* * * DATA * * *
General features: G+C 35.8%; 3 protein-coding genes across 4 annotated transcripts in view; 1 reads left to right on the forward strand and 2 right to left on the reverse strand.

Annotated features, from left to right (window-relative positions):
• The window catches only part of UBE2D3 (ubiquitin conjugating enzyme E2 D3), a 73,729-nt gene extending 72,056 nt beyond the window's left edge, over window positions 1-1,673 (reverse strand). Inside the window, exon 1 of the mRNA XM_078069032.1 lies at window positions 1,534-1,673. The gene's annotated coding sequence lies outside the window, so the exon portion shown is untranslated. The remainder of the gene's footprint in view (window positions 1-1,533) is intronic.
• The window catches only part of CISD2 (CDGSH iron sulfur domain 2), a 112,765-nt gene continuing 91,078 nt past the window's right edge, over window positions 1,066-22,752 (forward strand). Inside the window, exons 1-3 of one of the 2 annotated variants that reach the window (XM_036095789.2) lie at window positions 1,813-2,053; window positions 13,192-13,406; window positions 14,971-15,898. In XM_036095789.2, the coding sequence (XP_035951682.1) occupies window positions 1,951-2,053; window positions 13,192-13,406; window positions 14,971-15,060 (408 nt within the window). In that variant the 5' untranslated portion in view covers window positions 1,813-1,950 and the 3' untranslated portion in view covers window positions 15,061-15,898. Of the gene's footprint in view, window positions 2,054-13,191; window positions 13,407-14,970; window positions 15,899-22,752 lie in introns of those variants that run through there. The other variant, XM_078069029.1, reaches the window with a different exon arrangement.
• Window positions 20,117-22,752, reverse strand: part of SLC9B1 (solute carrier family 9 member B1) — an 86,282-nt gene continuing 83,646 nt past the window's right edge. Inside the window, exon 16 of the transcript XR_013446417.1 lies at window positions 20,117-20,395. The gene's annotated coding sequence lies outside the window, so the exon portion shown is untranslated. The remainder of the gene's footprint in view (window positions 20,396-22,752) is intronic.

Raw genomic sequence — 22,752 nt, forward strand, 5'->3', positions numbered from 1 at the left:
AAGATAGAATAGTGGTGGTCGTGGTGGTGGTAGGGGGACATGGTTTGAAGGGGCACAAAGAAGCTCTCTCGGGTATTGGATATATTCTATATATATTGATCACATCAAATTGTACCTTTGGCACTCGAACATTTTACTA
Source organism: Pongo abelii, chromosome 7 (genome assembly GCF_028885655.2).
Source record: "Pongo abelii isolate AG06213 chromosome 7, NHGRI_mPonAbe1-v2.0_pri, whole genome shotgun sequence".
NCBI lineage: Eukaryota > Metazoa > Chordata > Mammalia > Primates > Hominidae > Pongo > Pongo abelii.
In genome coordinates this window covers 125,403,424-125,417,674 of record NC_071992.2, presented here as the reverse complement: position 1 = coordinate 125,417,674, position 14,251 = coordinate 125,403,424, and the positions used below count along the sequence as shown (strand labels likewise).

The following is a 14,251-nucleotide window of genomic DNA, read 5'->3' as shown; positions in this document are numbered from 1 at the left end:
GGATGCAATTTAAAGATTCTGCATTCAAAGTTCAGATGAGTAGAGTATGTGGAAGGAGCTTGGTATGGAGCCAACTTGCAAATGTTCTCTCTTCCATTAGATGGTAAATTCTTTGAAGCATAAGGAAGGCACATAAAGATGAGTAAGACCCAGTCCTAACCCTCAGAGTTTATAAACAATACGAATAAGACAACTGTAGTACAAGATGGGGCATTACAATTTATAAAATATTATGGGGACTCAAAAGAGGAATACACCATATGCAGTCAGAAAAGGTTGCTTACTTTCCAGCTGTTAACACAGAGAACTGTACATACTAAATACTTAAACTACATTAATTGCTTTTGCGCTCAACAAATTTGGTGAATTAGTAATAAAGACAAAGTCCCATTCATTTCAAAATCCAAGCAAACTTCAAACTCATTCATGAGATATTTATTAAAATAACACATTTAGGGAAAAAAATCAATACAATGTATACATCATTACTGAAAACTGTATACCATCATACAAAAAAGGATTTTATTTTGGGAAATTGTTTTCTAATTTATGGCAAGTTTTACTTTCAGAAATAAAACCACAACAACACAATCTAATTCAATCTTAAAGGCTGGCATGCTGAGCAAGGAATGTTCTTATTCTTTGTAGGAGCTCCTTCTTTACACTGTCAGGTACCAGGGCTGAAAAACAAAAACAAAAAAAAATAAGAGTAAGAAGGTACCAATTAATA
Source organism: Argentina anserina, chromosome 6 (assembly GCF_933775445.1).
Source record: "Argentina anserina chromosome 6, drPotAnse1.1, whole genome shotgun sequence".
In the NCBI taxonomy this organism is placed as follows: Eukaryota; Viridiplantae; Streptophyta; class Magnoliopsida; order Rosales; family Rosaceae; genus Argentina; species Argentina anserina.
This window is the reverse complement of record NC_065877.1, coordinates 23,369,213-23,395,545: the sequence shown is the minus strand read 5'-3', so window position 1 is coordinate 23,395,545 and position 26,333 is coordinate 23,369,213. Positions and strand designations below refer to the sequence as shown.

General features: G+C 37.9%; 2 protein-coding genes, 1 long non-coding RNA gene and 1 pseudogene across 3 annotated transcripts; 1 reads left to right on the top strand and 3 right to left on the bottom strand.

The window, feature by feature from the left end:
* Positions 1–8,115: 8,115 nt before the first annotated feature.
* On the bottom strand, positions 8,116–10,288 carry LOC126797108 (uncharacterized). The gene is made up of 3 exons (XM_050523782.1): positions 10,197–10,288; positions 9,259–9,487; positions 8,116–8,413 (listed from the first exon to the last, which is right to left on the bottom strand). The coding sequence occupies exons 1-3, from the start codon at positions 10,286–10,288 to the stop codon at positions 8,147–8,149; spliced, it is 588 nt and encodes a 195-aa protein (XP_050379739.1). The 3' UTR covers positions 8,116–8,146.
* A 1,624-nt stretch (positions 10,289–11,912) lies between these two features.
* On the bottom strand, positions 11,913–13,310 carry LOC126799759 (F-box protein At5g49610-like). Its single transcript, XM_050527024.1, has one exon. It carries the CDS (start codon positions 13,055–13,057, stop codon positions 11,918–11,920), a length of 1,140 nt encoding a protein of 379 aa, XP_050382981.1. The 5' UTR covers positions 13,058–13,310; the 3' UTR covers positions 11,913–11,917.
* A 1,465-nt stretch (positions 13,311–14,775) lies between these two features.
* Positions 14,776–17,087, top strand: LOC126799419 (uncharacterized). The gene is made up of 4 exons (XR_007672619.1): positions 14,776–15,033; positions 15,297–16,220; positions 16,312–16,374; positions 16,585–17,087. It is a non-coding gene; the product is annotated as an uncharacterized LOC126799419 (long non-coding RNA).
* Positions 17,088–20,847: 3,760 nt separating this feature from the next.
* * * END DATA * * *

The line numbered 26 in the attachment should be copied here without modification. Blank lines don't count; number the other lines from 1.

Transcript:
* Positions 17,088–20,847: 3,760 nt separating this feature from the next.